I picked this book up back when it was making headlines as a Costa winner. I read the opening sentence, ‘A young man, young but not very young, sits in an anteroom somewhere, some wing or other, in the Palace of Versailles.’ It’s a sentence that greatly annoys me. Why is the narrator so slippery with the details, so vague? I threw down the book with frustration and didn’t pick it up for several years.
However, having read Ingenious Pain (and less so Casanova) I was comforted to realise that Andrew Miller is a skilled and confident writer. This is a wonderfully written book but that initial vagueness spreads over the whole story. There’s enough in the writing to let you know something is going on but not enough to let you know what.
It tells the story of Jean-Baptiste Barrette, an engineer who is tasked with removing a cemetery that is fouling the centre of Paris. He must mine deep into the ground for old corpses and have them transported, and in doing so, he comes of age.
In the course of the work, he must build a team and a method to achieve the huge and disgusting feat. He must struggle against the priest who is about to lose his church, the daughter of the house he is lodging in and the opinion of the people. He is aided by the church organist - who is part of the coming revolution. There is also the incident with the gravedigger’s daughter and the man in charge of the army of engineers.
One of the most pleasurable parts of the book is the camaraderie of the engineers and diggers, there is the feeling of a huge and accepting family that feels warm and lets the reader into it. (I also enjoyed the priest throwing missals as missiles - that made me smile).
This a book of many conflicting duos. It pits the living against the dead, the rational against the irrational, the mind against the body and the past against the future. To make Paris pure, Barrette must battle with the past and deal with those literal skeletons in Paris’s closet. But Barrette is not completely convinced of his task, he has an awkward standing in ‘the party of the future’. The year is 1785 and that future, as mixed in blood as progress, is just around the corner.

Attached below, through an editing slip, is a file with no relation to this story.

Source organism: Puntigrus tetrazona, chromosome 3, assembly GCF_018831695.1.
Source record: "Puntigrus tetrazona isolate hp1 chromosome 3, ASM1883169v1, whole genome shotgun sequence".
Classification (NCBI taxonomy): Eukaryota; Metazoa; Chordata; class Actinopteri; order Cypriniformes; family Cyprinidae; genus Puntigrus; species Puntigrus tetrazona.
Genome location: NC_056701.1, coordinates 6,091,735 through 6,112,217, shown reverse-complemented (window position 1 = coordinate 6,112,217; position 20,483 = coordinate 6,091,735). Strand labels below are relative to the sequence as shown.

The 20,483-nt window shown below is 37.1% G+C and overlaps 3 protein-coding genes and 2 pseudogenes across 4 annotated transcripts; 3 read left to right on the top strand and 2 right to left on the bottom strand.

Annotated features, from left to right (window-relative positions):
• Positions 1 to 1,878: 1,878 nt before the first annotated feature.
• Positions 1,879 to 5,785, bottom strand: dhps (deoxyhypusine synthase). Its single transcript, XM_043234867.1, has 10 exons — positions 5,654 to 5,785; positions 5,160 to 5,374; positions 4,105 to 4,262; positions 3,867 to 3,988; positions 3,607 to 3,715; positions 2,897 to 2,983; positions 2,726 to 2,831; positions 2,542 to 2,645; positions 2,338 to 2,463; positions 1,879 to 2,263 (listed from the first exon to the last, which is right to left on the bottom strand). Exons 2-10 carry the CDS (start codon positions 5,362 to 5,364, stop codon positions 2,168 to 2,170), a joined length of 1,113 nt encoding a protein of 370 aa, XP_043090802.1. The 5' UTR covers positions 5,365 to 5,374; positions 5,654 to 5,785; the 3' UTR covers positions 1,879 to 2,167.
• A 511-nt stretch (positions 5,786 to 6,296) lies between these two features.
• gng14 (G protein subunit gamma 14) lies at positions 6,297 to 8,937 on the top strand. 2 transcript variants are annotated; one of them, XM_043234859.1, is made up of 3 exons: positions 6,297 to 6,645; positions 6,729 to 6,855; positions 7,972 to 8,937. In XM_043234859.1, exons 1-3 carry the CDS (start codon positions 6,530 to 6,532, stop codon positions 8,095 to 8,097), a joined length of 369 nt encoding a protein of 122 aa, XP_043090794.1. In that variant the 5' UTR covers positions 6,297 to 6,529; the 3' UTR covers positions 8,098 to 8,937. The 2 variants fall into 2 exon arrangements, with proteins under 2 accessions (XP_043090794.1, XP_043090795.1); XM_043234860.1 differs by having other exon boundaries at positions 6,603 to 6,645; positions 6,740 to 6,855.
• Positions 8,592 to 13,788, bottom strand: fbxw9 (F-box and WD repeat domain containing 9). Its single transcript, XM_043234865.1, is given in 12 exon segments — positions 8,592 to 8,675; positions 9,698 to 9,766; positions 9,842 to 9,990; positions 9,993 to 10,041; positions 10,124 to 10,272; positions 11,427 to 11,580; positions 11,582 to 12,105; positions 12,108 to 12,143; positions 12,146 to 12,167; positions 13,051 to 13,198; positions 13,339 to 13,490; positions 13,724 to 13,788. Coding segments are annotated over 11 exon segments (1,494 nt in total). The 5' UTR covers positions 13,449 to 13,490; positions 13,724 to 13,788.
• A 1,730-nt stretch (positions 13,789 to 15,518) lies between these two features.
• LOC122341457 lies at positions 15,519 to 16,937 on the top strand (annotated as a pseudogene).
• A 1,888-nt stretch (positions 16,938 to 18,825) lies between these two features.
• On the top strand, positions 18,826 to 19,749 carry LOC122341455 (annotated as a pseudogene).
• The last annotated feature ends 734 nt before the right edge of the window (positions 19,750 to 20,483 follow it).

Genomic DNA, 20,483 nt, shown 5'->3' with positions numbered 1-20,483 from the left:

All these big, conflicting ideas make it seem that something is definitely occurring, that the clearing of the cemetery has a definite meaning beyond itself, but it is so busy contrasting those ideas that it never quite makes it clear what it is.
In the beginning of the book there is a description of an elephant, which is purposefully set up as a metaphor. The elephant lives on fine brandy and frightened the palace dogs, before they got used to it and attacked the elephant which had to be put into seclusion. At the end, the elephant is dead. Again - this may be a metaphor, but a metaphor for what? Is it the behemoth of the state - about to be attacked by the dogs of san-culottes? Is it the fear of death and desecration, that the gravediggers overcome? It’s not sure.
I had a little read of the removal of Les Innocents graveyard, what surprised me most was an element of the genuine removal that I think would have made a brilliant metaphor for purity out of decay. The engineers and diggers had a side business in collecting the congealed fat from the rotting corpses and turning it into soap - like in Fight Club. What more compelling and strange image can there be then that?
Again, this was a very well written book, extremely nippy and enjoyable as I read it and introducing me to a fascinating piece of history and some well realised and interesting characters. Yet, like Casanova, there was something ultimately dissatisfying about a book that hinted it was about more then it said. By all means pick up Andrew Miller, but beware, it will haunt you with meanings that aren’t quite there.